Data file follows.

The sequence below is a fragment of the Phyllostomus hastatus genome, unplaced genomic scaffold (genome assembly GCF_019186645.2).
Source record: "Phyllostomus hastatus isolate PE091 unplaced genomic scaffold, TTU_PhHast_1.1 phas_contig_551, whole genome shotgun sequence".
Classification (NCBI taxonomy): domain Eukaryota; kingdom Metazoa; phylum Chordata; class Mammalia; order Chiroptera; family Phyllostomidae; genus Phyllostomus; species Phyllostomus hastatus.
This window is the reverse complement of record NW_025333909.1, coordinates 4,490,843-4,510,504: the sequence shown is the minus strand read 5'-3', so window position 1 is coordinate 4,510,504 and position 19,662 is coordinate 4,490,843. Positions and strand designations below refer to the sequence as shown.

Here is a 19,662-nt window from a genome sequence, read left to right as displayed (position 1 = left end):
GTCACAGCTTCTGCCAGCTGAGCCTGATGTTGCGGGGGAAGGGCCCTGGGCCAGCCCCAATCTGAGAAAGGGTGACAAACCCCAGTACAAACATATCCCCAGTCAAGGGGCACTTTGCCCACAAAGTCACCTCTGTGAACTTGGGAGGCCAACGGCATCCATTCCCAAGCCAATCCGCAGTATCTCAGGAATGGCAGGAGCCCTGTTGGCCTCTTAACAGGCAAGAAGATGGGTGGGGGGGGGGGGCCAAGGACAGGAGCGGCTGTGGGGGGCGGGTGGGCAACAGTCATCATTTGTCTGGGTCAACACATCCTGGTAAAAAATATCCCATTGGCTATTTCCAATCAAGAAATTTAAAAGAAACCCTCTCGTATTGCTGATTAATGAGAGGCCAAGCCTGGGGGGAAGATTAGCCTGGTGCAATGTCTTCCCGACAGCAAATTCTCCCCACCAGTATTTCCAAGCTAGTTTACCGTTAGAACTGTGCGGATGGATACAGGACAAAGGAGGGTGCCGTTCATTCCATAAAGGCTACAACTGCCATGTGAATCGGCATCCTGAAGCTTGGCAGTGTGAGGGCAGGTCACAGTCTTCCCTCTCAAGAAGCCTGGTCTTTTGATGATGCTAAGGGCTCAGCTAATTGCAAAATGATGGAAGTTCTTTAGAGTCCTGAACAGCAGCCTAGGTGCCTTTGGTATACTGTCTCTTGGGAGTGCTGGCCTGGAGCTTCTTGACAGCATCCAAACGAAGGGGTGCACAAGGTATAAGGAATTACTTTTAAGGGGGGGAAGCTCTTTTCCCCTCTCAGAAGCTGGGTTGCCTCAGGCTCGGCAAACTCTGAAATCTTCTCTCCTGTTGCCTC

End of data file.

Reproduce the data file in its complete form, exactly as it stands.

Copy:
The sequence below is a fragment of the Phyllostomus hastatus genome, unplaced genomic scaffold (genome assembly GCF_019186645.2).
Source record: "Phyllostomus hastatus isolate PE091 unplaced genomic scaffold, TTU_PhHast_1.1 phas_contig_551, whole genome shotgun sequence".
Classification (NCBI taxonomy): domain Eukaryota; kingdom Metazoa; phylum Chordata; class Mammalia; order Chiroptera; family Phyllostomidae; genus Phyllostomus; species Phyllostomus hastatus.
This window is the reverse complement of record NW_025333909.1, coordinates 4,490,843-4,510,504: the sequence shown is the minus strand read 5'-3', so window position 1 is coordinate 4,510,504 and position 19,662 is coordinate 4,490,843. Positions and strand designations below refer to the sequence as shown.

Here is a 19,662-nt window from a genome sequence, read left to right as displayed (position 1 = left end):
GTCACAGCTTCTGCCAGCTGAGCCTGATGTTGCGGGGGAAGGGCCCTGGGCCAGCCCCAATCTGAGAAAGGGTGACAAACCCCAGTACAAACATATCCCCAGTCAAGGGGCACTTTGCCCACAAAGTCACCTCTGTGAACTTGGGAGGCCAACGGCATCCATTCCCAAGCCAATCCGCAGTATCTCAGGAATGGCAGGAGCCCTGTTGGCCTCTTAACAGGCAAGAAGATGGGTGGGGGGGGGGGGCCAAGGACAGGAGCGGCTGTGGGGGGCGGGTGGGCAACAGTCATCATTTGTCTGGGTCAACACATCCTGGTAAAAAATATCCCATTGGCTATTTCCAATCAAGAAATTTAAAAGAAACCCTCTCGTATTGCTGATTAATGAGAGGCCAAGCCTGGGGGGAAGATTAGCCTGGTGCAATGTCTTCCCGACAGCAAATTCTCCCCACCAGTATTTCCAAGCTAGTTTACCGTTAGAACTGTGCGGATGGATACAGGACAAAGGAGGGTGCCGTTCATTCCATAAAGGCTACAACTGCCATGTGAATCGGCATCCTGAAGCTTGGCAGTGTGAGGGCAGGTCACAGTCTTCCCTCTCAAGAAGCCTGGTCTTTTGATGATGCTAAGGGCTCAGCTAATTGCAAAATGATGGAAGTTCTTTAGAGTCCTGAACAGCAGCCTAGGTGCCTTTGGTATACTGTCTCTTGGGAGTGCTGGCCTGGAGCTTCTTGACAGCATCCAAACGAAGGGGTGCACAAGGTATAAGGAATTACTTTTAAGGGGGGGAAGCTCTTTTCCCCTCTCAGAAGCTGGGTTGCCTCAGGCTCGGCAAACTCTGAAATCTTCTCTCCTGTTGCCTC